An article that appeared in the San Francisco Chronicle on Friday looks at the impact of Senator Scott Wiener’s sweeping bill, SB 50.
As noted in the article, a group called “Walnut Creek for Controlled Growth” has helped to lobby to “preserve that quality of life as the city has grown in recent years to accommodate the Bay Area’s economic boom.”
Now they worry that such decisions could be taken out of their hands by SB 50.
The article notes SB 50 “would loosen local control over housing development” and “has generated controversy for its aggressive approach to tackling California’s housing shortage by promoting taller and denser construction, especially around public transit.”
However, it also warns that “it’s not just neighborhoods near major transit stops that could be transformed.”
As we noted a few weeks ago, “Provisions in the bill that have gotten far less attention would essentially eliminate single-family zoning in the state by allowing any home or vacant lot in a residential area to be converted to up to four units.”
Paul Wickboldt, a member of the group Walnut Creek for Controlled Growth, told the Chronicle, “Many of us still consider this a suburb… And there’s a concern that we would grow in density in areas where we would lose that.”
In more populous counties, SB 50 would direct the state to create “jobs—rich areas” where density restrictions would be removed. The Chronicle notes: “That would open the door for the construction of apartment buildings in places that have traditionally been limited to single-family homes, provided they met other local design standards such as height limits.”
Such policies could lead to significant change for many of the more suburban areas of the East Bay, for starters.
The article lists a number of more suburban cities in central Contra Costa and Eastern Alameda: Pleasant Hill, Walnut Creek and Lafayette down through Alamo, Danville and San Ramon, to Dublin, Pleasanton and Livermore.
They note an analysis by Berkeley researchers, which finds that “nearly all the land in these cities is in a ‘jobs-rich area.’” Worse yet, unlike areas in San Francisco that are more urban, “mass transit options beyond the East Bay hills tend to be limited — especially in communities not connected to BART.”
That would seem to go against the notion of transit-oriented development, but as the Chronicle explains, “this part of SB50 is intended to ensure that well-to-do suburbs contribute to solving the state’s housing shortage.”
Part of this is in response to criticism which Senator Wiener received that the bill would “have a disproportionate effect on low-income communities.”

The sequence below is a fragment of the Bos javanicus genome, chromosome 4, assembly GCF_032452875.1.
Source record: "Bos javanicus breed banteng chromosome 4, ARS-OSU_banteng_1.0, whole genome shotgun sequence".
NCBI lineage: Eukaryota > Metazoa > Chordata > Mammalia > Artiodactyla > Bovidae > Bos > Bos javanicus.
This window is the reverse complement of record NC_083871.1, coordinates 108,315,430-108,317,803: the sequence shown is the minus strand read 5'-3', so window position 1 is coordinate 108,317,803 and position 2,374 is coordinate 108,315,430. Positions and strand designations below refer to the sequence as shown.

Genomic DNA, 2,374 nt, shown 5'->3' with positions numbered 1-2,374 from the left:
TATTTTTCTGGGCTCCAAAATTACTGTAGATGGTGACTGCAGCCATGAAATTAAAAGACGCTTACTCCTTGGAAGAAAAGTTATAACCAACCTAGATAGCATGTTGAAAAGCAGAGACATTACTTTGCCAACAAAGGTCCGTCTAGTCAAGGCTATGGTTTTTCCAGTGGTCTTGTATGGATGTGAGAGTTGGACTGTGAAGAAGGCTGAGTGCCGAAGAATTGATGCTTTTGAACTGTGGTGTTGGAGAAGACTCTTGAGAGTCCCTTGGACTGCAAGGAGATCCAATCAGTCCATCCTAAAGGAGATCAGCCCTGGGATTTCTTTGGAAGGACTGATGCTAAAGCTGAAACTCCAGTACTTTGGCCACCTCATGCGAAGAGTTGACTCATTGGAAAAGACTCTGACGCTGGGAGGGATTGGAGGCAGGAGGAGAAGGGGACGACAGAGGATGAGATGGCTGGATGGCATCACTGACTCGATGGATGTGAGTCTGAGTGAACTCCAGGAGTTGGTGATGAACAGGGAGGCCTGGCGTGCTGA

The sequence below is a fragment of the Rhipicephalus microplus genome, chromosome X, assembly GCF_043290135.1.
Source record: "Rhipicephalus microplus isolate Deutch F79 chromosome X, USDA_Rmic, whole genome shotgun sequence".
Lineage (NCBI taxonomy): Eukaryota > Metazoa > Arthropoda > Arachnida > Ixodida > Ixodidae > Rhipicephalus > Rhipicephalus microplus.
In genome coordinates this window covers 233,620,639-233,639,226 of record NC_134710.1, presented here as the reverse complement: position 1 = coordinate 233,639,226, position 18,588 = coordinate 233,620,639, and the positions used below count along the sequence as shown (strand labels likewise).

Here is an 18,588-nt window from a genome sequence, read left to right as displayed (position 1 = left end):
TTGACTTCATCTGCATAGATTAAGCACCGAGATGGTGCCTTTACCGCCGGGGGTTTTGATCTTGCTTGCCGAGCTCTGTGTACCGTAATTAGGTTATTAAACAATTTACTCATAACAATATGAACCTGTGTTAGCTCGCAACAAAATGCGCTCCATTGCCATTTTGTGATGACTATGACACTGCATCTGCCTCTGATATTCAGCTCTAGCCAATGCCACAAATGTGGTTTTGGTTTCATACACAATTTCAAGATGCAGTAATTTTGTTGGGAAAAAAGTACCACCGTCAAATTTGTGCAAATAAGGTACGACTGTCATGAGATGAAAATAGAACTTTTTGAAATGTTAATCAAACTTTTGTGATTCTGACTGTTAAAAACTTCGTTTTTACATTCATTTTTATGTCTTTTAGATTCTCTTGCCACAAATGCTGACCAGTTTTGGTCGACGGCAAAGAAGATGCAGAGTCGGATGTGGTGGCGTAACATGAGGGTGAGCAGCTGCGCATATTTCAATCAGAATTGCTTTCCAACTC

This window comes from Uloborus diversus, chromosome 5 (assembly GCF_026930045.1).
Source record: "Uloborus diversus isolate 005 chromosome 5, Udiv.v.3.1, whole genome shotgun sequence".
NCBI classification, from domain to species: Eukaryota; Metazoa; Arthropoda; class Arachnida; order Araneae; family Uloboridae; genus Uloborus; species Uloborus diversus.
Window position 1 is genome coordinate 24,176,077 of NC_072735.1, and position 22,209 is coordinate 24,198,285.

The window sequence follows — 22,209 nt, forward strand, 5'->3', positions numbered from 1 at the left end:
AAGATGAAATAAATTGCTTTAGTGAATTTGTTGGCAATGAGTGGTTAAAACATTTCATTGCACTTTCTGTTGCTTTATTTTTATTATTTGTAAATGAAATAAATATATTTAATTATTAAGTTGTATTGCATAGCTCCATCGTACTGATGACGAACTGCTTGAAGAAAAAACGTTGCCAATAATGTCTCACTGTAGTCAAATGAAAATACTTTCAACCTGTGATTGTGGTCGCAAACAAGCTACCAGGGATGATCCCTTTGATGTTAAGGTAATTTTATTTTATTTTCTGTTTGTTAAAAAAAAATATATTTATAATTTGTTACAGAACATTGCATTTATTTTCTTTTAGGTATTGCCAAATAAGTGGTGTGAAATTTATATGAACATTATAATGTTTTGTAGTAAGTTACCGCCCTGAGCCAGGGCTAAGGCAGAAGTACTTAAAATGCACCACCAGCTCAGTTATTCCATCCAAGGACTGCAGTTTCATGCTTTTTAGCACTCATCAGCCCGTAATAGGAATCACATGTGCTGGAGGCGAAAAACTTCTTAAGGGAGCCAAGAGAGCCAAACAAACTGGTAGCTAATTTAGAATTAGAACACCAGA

On the other hand, the argument goes, “Allowing denser housing in ‘jobs-rich areas’ will mean shorter commutes because people will be able to live closer to where they work.” He argued, “It will also increase access to wealthy cities that have historically been unavailable to poor people and people of color, in part because of single-family zoning laws.”
But this idea itself is causing pushback, alarming many that “enabling denser development will overwhelm the infrastructure and change the character of their cities.”
The Mayor of Walnut Creek, Cindy Silva, for instance, “defended single-family homes as intrinsic to the personality of the state.”
These communities now feel that Sacramento is “picking on them” and they believe “that the cause of the Bay Area’s housing crisis is not their zoning laws, but a failure by San Francisco and Silicon Valley to allow nearly enough new homes for the workers at the tech firms they have been happy to welcome.”
Mayor Silva went so far as to compare this to “colonization, where the East Bay is the housing for the three big cities” of San Francisco, Oakland and San Jose.
“The Legislature is hell-bent on solving the problems of San Francisco, San Mateo, Santa Clara (counties) on the back of everybody else,” said Newell Arnerich, a city councilman in Danville.
They also argue that they have already been meeting state mandates for new units in recent years. And they wish to preserve “their suburban flavor” and “concentrate the expansion around BART stations, leaving the rest of their cities mostly untouched.”
This has led many local government across the state to line up against SB 50, especially in suburbs that “could see their zoning rules upended because of their designation as ‘jobs-rich areas.’”
But not everyone, of course, agrees with this view. Some believe that “overhauling decades-old zoning rules is exactly what’s needed.” Many point out that “only top executives can afford to live in such exclusive cities, while their employees are forced to find housing far away.”
One organizer said, “The character of a neighborhood isn’t its buildings. The character of a neighborhood is the people who live there… And a lot of the people who make it interesting to live in the Bay Area are being priced out.”
Some like Senator Steve Glazer from Orinda argue that “the measure should focus on the ‘big urban cities’ where the problem is concentrated. He has not taken a position on SB50 but suggested a better solution would be to bring jobs to the suburbs.”
—David M. Greenwald reporting